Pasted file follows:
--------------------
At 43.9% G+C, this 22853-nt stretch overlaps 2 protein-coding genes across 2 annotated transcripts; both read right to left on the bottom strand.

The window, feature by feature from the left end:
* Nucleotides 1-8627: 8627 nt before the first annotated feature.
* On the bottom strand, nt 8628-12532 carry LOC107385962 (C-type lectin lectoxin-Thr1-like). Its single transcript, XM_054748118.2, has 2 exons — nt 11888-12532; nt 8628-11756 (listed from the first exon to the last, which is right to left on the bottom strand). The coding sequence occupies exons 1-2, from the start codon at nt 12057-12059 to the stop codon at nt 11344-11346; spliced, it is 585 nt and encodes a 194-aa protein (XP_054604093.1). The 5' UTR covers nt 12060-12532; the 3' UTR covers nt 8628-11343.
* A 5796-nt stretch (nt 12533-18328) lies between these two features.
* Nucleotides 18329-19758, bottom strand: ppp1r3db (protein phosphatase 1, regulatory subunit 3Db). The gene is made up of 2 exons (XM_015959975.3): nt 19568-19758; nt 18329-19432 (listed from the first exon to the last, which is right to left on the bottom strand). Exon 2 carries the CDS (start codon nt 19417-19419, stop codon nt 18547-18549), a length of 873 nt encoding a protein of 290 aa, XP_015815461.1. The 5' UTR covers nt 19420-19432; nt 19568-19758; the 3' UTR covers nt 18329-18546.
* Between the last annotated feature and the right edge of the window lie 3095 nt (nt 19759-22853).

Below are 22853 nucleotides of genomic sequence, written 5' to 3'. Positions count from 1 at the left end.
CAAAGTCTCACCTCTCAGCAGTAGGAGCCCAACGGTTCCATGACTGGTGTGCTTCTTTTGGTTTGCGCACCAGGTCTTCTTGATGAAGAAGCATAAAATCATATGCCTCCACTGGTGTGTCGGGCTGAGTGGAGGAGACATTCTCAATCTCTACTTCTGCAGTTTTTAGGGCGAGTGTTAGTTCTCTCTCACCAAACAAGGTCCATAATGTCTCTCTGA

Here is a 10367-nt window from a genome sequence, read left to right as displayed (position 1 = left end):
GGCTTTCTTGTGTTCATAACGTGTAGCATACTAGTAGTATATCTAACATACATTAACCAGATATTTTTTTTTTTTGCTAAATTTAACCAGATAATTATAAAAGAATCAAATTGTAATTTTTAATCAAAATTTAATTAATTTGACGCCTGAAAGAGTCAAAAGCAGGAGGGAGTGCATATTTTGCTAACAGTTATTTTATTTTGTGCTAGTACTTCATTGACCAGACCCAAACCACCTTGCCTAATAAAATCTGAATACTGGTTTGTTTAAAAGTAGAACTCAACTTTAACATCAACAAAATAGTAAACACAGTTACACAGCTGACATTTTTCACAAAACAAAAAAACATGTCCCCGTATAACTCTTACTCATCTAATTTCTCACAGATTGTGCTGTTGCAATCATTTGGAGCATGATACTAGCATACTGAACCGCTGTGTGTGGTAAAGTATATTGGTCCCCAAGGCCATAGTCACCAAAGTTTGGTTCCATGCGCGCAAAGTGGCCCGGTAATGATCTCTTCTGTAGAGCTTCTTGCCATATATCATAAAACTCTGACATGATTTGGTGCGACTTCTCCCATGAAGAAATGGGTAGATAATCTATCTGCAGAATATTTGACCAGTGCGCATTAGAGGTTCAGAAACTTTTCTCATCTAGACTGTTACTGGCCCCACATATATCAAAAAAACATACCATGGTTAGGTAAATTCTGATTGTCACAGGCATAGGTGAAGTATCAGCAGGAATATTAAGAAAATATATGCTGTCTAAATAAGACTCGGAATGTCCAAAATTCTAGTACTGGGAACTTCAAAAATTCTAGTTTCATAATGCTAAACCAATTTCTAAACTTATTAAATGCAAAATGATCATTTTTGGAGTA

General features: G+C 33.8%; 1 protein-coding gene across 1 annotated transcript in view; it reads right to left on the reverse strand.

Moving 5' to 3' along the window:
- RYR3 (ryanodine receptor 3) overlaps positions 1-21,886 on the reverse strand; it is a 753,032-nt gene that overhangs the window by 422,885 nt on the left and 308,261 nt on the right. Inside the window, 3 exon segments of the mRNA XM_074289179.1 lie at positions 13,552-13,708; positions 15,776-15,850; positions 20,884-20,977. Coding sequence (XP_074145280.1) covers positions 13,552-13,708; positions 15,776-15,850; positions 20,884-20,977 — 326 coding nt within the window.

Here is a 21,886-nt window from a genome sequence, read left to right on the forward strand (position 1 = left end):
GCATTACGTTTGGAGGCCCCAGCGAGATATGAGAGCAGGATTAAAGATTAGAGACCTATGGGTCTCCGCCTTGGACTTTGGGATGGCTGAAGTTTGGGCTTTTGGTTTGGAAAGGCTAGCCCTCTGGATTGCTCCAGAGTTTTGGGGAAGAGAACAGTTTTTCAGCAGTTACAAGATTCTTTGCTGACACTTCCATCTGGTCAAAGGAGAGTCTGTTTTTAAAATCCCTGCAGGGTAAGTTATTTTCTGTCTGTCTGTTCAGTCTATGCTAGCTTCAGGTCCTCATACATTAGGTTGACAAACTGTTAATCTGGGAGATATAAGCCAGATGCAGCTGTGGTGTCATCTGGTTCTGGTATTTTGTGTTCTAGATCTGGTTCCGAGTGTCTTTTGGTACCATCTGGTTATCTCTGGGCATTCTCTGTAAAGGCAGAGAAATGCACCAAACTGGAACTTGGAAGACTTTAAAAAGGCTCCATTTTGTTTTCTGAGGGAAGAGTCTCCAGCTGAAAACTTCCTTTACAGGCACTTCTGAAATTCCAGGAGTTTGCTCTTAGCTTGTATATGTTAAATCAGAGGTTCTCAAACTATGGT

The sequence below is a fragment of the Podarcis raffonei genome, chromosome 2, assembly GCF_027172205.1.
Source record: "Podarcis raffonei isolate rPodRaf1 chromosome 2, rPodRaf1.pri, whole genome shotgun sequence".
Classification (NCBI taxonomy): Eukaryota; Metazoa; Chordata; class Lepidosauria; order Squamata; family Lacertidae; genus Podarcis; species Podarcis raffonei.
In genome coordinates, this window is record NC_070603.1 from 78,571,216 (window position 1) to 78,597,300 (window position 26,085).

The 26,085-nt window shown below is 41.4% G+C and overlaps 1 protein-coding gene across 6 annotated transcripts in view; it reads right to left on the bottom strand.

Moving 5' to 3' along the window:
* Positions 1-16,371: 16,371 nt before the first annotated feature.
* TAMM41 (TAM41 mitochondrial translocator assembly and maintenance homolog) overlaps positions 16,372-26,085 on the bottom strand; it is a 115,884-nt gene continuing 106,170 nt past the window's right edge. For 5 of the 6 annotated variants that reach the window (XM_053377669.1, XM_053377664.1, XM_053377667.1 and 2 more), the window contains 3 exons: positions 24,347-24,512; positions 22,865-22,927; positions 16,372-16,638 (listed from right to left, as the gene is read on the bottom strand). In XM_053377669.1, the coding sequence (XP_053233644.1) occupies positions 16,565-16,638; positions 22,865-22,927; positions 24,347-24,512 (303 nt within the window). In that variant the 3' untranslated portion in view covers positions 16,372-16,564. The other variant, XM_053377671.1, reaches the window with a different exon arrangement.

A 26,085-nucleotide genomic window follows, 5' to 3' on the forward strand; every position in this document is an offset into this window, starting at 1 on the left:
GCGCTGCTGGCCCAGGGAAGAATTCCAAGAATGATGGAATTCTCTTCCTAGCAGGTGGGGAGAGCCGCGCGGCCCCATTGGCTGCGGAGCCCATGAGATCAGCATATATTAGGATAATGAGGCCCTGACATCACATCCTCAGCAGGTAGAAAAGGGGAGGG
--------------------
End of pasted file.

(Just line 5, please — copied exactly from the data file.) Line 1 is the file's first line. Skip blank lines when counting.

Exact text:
* A 5796-nt stretch (nt 12533-18328) lies between these two features.